So it turns out that Blake Bailey, the author of the latest Phillip Roth biography, has been accused by multiple women of sexual assault along with predatory behavior when he was a public school teacher. If the accusations are true, that’s bad. The biography had been getting good reviews, but his publisher, W. W. Norton, pulled it and cancelled all future printings based on the accusations.
So here’s the question: Was that the wrong thing to do?
I have my own bias on this particular situation: I don’t like Phillip Roth’s writing (and based on Claire Bloom’s description of their marriage, I don’t like Roth much, either), and the interview I’ve read with Bailey showed him (to me) to be patriarchal in general and dismissive of women in particular.
BUT I still think it was a huge mistake to cancel the book.
There are good reasons to cancel a book. It’s racist (hello, Dr. Seuss), sexist, homophobic, etc. in a way that endangers those groups (you don’t yell “DISCRIMINATE AND ABUSE” in a crowded bookstore). Or it’s plagiarized. Or it’s inaccurate, misleading, based on lies presented as truth. That is, there is something intrinsically wrong with the content, not a difference of opinion but something that makes it morally wrong to publish it.
But “The author is a predatory creep and therefore whatever he/she/they writes should be banned” is a very, very bad idea.
First, authors are human. I think a good, close look at most of us would probably reveal significant flaws. We tend to be anti-social and have a slippery grasp on truth; we make stuff up for a living so “improving” the truth often seems to us just like a rewrite. If you extend that assumption to actors and painters and musicians, sweet Jesus, art disappears from the world. The creator is not the creation and the two should not be confused. Of course there are nice people who make good art, too, but from my experience as both an artist and a writer, they’re not the majority. I’m pretty sure my rep in the romance world is as a grade A bitch (I’m okay with that), and I know there are writers out there who after personal interaction with me think I’m the devil’s whore (I’m not crazy about them, either). They’re probably right (well, not about the whore thing, I barely know Satan), but here’s the other thing about working in a creative field: only the strong survive, only the selfish make it big because making art, any kind of art, is a selfish act: “Give me your time and money so you can appreciate my genius.” This is why Mother Teresa didn’t paint and Gandhi didn’t do long guitar riffs. You need great ego to survive a creative career, and great ego seldom leads to great goodness. (With great ego comes great responsibility.)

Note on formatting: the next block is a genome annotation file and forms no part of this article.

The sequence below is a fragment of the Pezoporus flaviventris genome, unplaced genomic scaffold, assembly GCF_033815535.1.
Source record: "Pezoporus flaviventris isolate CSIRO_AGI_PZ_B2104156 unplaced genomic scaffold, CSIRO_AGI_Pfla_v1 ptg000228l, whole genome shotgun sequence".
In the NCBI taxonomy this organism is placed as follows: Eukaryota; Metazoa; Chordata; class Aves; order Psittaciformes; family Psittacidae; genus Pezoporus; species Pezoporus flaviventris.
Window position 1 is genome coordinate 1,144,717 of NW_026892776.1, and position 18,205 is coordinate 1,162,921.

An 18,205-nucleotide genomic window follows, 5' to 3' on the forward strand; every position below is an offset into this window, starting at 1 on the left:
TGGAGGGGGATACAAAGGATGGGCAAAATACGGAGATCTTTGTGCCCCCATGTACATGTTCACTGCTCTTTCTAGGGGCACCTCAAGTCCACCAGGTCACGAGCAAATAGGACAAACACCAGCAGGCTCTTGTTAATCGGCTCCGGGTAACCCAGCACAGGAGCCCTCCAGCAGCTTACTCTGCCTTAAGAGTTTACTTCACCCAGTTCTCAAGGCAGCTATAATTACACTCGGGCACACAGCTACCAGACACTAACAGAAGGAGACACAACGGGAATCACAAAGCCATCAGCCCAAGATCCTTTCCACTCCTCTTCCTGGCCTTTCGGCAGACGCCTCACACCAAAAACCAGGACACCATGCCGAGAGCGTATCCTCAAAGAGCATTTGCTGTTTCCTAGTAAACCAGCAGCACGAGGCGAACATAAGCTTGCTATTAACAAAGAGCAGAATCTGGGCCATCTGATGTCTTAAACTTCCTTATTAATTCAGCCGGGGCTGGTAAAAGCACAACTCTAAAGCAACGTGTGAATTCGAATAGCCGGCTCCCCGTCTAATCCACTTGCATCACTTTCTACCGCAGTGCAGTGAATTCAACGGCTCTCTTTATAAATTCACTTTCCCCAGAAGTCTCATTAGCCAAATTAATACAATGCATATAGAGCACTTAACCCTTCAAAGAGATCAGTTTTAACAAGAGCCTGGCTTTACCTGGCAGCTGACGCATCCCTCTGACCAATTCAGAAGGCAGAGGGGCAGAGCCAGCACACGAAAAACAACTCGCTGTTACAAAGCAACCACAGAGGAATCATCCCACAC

The thing is, though, unless that ego, those toxic assumptions, seep into the work, most people will never know we’re lousy human beings. If the art, whatever it is, works, connects with people, makes those people’s lives better, even if only for a short while, then isn’t it a terrible loss to strangle the work because its creator is awful? If the book/painting/music/acting is good, shouldn’t that be enough?
I will admit to dismissing books (for myself, not publicly) by writers I have had bad personal conflicts with, so when I see their names on books, I tend to spit instead of buy, but I would never suggest that they shouldn’t be published or that their books should not be bought; in fact, I’d fight like hell to make sure their books were kept available. We never said we were good people, we said we were good writers. The fact that people often assume we must be as wonderful as our books is not our fault. This is one of the reasons that when complete strangers who are readers see something I’ve said and respond with “Jennifer, I’m so disappointed in you,” I get snappy. I never stopped by anybody’s house and said, “I promise I’ll never say anything you disagree with, I promise I’ll never do anything you don’t like, I promise I’ll always be the person you imagine me to be,” all I said was, “I wrote this story. Want to read it?”
So for all the people who are saying, “What a shame Bailey is such a creep, the biography was really good,” please note that these two statements have nothing to do with each other. If Bailey is a creep, don’t have dinner with him, cut him dead in the street, prosecute him if that’s appropriate, but leave his book out of it. Even if it is about Phillip Roth.
What do you think?